When Machines Play Chopin
Musical Spirit and Automation in Nineteenth-Century German Literature
Aims and Scope
When Machines Play Chopin brings together music aesthetics, performance practices, and the history of automated musical instruments in nineteenth-century German literature. Philosophers defined music as a direct expression of human emotion while soloists competed with one another to display machine-like technical perfection at their instruments. When Machines Play Chopin looks at this paradox between thinking about and practicing music to show what three literary works say about automation and the sublime in art.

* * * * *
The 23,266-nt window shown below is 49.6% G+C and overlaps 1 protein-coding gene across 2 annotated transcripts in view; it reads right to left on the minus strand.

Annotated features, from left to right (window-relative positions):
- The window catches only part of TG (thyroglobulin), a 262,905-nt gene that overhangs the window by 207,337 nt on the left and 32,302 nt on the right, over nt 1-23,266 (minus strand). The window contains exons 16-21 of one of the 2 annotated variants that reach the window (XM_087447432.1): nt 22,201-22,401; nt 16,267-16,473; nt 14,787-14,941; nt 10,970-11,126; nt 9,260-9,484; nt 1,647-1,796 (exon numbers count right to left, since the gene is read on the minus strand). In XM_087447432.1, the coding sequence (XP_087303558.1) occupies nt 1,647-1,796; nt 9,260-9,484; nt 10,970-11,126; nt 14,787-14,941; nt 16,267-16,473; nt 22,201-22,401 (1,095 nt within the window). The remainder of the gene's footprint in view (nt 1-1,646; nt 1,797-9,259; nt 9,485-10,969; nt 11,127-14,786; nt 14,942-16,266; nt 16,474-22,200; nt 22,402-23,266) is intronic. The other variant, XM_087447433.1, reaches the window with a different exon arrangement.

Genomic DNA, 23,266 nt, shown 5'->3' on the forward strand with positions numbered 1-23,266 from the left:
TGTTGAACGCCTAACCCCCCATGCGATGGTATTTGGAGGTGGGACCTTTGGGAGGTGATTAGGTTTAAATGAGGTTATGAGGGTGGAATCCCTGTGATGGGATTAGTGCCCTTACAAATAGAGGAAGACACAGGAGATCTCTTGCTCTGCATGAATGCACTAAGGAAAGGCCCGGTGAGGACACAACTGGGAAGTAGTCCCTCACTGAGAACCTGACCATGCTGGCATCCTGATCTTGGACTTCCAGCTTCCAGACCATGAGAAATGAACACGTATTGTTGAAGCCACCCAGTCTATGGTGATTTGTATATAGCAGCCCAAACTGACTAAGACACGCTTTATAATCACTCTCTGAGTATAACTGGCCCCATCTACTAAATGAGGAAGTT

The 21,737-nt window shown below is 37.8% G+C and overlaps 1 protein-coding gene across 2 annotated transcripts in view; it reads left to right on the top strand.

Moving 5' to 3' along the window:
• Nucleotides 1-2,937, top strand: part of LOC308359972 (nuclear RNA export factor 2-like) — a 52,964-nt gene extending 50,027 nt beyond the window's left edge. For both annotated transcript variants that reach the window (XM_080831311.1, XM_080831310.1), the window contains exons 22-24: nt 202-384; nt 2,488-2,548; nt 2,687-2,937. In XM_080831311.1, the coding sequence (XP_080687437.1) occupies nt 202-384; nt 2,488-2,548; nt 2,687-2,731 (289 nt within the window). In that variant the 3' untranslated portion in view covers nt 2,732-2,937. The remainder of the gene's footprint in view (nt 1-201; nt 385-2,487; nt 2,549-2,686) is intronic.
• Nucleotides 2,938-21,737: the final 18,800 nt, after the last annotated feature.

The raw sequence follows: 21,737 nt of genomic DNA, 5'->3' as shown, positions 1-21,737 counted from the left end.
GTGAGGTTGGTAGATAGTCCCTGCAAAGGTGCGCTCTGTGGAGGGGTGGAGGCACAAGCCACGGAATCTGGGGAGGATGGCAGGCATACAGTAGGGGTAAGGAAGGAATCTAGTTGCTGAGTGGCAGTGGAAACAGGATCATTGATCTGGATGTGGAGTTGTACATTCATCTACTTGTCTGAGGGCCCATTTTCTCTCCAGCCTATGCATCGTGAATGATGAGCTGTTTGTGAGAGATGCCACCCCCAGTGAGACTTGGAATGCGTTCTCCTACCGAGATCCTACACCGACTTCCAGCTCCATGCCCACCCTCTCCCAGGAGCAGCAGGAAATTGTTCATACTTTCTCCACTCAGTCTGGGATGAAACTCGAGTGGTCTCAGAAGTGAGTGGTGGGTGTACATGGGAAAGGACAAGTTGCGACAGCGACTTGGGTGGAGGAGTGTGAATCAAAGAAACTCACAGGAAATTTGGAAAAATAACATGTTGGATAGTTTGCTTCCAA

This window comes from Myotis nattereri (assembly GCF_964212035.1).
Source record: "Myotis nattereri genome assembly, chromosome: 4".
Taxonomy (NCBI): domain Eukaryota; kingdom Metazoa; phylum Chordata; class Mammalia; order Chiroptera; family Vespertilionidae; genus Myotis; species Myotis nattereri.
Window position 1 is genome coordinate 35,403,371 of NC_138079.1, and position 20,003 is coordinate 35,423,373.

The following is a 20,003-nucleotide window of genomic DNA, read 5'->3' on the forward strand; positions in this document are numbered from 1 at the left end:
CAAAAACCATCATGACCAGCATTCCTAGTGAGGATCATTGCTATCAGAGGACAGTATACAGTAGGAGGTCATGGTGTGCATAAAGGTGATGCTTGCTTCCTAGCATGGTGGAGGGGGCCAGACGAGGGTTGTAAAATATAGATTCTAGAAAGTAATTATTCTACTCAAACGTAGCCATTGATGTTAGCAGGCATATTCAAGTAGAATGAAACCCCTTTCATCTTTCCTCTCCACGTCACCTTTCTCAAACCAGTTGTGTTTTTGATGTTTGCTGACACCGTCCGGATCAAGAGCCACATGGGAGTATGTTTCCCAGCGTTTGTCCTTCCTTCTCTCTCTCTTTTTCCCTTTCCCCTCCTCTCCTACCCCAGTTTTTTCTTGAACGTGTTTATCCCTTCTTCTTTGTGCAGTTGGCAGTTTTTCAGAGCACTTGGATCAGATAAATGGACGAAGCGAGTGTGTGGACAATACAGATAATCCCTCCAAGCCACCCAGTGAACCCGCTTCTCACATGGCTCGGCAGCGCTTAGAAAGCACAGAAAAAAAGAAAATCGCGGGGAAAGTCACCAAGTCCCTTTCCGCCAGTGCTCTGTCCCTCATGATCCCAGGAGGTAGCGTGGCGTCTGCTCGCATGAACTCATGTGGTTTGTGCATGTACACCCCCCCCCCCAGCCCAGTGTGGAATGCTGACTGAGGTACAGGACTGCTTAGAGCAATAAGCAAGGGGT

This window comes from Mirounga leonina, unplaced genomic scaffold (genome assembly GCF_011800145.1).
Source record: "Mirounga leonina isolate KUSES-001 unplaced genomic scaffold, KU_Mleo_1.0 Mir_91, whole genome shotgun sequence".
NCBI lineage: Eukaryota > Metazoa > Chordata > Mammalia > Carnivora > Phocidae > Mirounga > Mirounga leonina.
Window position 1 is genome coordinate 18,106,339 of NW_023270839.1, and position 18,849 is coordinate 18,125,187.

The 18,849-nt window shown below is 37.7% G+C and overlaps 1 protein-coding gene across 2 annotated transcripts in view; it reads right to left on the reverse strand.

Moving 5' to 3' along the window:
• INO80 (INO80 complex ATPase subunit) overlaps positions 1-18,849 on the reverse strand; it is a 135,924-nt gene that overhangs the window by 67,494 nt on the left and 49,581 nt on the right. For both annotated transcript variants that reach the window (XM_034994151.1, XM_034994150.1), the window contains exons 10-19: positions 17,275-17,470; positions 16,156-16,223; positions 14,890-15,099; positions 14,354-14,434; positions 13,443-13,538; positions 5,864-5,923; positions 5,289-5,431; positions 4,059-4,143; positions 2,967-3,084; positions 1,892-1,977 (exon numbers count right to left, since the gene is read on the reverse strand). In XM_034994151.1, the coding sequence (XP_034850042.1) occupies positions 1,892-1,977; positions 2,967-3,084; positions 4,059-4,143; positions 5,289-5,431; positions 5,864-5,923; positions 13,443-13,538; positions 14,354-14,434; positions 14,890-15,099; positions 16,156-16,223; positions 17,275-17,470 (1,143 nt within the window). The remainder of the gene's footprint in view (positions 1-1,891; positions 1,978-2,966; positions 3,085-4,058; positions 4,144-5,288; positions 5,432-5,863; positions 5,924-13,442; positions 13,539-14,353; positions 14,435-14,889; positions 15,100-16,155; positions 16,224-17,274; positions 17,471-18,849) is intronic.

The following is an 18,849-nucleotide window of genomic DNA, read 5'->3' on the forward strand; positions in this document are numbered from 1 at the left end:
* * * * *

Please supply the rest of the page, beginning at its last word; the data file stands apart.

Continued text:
- 170 pages
- Type of Publication:
- Mechanical Musical Instrument; Music/in Literature
- Academics, Departments, Libraries
MARC recordMARC record for eBook
"Densely written and diligently researched, When Machines Play Chopin interweaves literary history, aesthetics, performance history, and the history of technology in new and unexpected ways. [...] By focusing on the literary life of music machines, Hirt presents a compelling narrative on music aesthetics and the mechanical from the eighteenth through the twentieth centuries, one with important consequences for a contemporary discussion of the place of the human vis-à-vis technologies of sound."
Mary Helen Dupree in: Monatshefte 104/1 2012